I had no idea Jim Aparo worked on this story. It’s amazing to me that there was a time when a creator could work on a character for 20-30 years and still be able to work on big stories like this one. It’s a shame that today most creators have about 10 good years before they’re replaced. I know of very few artists at the Big 2 active in the 90’s who are working on high-profile books, and it’s a shame.

I’ve come to appreciate this storyline more over time. Was gutsy to make a commentary on the big-pouches-big-guns era of the 90s while it was still hot. This wasn’t a perfect storyline but it was a lot of fun and some great artists did a turn on the Kightfall/quest/end storylines.

[…] The latest installment in my Gimmick or Good? series at CBR’s Comics Should Be Good Blog is Batman #500, which focuses on Jean-Paul’s first major battle as Batman after he replaced Bruce when his […]

I only had the newstand edition, thus I’ve never seen this cover in full, so I don’t understand what’s going on with the upper back part being all white.
It looks like it’s missing a big piece.

This was SHIT to the worst possible extent. I cannot fathom how anyone can possibly like this. We’re talking about an arc that is about as close as is possible to objectively bad as there has ever been in the comic medium.

I had the newsstand version of this too, so until this article, I didn’t even know about the special cover.

Jim Aparo’s artwork in that story arc is magnificent. We need more guys with his kind of talent in comics today.


That’s because the image at the top of the article is a bad one and doesn’t actually show the whole cover.

The white you’re seeing is in fact the background table/scanner. The wraparound cover portion on the left only partially covered the image of Batman and wasn’t a full page.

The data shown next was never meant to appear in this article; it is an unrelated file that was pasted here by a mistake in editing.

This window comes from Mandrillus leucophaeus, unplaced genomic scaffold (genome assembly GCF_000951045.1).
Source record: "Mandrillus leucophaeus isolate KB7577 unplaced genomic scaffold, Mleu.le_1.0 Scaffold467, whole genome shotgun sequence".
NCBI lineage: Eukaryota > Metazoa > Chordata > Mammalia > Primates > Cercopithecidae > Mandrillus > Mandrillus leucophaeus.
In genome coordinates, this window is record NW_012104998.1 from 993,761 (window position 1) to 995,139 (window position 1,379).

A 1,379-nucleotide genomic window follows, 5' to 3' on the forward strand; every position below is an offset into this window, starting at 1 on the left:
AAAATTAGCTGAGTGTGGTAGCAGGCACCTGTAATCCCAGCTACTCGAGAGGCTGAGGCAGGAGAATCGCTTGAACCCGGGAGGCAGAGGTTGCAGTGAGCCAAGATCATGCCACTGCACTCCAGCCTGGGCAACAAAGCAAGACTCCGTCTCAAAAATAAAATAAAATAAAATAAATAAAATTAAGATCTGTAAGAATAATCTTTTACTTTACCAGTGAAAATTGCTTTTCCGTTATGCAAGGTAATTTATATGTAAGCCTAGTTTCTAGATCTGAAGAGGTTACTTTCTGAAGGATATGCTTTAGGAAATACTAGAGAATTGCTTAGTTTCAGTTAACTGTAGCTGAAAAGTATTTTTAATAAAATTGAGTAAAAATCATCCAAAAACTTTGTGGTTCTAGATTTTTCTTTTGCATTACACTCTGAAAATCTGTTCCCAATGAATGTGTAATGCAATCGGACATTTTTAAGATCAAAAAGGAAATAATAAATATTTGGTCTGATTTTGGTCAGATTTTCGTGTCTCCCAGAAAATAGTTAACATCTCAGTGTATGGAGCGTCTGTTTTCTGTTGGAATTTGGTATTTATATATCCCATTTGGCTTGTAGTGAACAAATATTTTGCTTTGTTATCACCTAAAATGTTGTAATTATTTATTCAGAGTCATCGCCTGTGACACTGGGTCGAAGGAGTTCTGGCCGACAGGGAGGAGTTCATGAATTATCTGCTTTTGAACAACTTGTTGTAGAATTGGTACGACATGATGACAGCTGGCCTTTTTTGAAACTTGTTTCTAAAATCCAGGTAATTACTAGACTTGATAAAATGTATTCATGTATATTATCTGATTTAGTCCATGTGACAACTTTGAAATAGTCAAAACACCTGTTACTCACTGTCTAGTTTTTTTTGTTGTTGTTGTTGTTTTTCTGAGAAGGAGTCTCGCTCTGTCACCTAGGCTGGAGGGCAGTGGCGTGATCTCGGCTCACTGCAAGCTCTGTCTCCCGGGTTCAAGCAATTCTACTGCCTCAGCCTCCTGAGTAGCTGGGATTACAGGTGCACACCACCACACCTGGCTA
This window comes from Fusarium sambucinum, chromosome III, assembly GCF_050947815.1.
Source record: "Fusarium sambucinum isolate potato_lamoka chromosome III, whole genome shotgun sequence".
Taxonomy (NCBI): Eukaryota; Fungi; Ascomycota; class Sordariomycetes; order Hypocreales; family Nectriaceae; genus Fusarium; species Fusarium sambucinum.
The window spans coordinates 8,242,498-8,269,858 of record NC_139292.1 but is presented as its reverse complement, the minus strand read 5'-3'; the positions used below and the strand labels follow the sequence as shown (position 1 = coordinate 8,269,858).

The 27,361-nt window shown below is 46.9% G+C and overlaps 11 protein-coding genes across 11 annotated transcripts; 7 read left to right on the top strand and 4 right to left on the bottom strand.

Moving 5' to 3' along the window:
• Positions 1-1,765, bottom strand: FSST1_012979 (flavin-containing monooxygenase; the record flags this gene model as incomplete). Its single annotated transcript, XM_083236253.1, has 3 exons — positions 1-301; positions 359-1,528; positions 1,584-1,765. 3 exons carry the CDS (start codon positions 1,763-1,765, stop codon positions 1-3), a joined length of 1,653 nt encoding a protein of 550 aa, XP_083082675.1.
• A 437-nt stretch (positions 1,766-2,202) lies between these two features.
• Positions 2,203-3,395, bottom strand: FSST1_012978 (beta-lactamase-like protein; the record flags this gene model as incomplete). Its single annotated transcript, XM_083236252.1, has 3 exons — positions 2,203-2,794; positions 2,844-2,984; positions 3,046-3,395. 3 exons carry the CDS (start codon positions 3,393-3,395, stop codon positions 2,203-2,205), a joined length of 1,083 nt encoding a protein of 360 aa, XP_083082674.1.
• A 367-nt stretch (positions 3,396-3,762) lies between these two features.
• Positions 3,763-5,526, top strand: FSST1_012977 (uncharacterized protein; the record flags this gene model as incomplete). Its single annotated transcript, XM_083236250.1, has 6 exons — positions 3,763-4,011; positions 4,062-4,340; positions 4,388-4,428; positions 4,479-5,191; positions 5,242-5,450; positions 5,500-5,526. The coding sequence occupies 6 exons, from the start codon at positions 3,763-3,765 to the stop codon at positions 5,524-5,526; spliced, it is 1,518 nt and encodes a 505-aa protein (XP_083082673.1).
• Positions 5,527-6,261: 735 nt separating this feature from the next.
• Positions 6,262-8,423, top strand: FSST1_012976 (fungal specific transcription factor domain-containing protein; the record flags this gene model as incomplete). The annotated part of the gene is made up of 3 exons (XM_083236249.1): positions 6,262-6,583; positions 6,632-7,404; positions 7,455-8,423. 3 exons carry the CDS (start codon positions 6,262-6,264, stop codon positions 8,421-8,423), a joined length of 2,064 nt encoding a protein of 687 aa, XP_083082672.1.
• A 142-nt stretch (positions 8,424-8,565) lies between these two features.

What it normally looks like (cover closed) is the old, “classic” Batman (gray and blue costume), in muted colors, as if he’s fading away. This “classic Batman” die-cut portion is turned away and you see the main cover – Jean-Paul Valley’s “new” Batman, in exactly the same pose and position as the die-cut “classic” Batman, the back of which you see now in the image above, featuring Bane and Robin.

@Ian Miller

“I know of very few artists at the Big 2 active in the 90?s who are working on high-profile books, and it’s a shame.”

Let’s see: From a cursory glimpse at recent solicts, we’ve got Mike Deodato, Mark Bagley, Humberto Ramos, Ron Garney, Mike Allred, Ed McGuiness, Terry Dodson, Greg Capullo, Jim Lee, the Kuberts, John Romita Jr., all active at DC and Marvel since the 90s (or earlier) and still doing high-profile work.

I really enjoyed the whole Bane/ Azrael/ Knightfall storyline at the time. I even picked up the whole Azrael saga afterwords as I enjoyed the character so much. Jean Paul was bat-shit crazy, but totally understandable when you consider what the Order did to him.

Jim Aparo was one of my favourite artists, especially during the 70’s, but he’s phoning it in here. I could blame the inker, but when you look back at the book at that time he had quite a number of different inkers, and the end result was the same. I’m not sure if he was rushed back then, but the quality is not as good as in his heyday, let alone 1989 when he brilliantly illustrated the Death in the Family storyline. Still “phoning it in” Aparo is better than a lot of artists on their best day.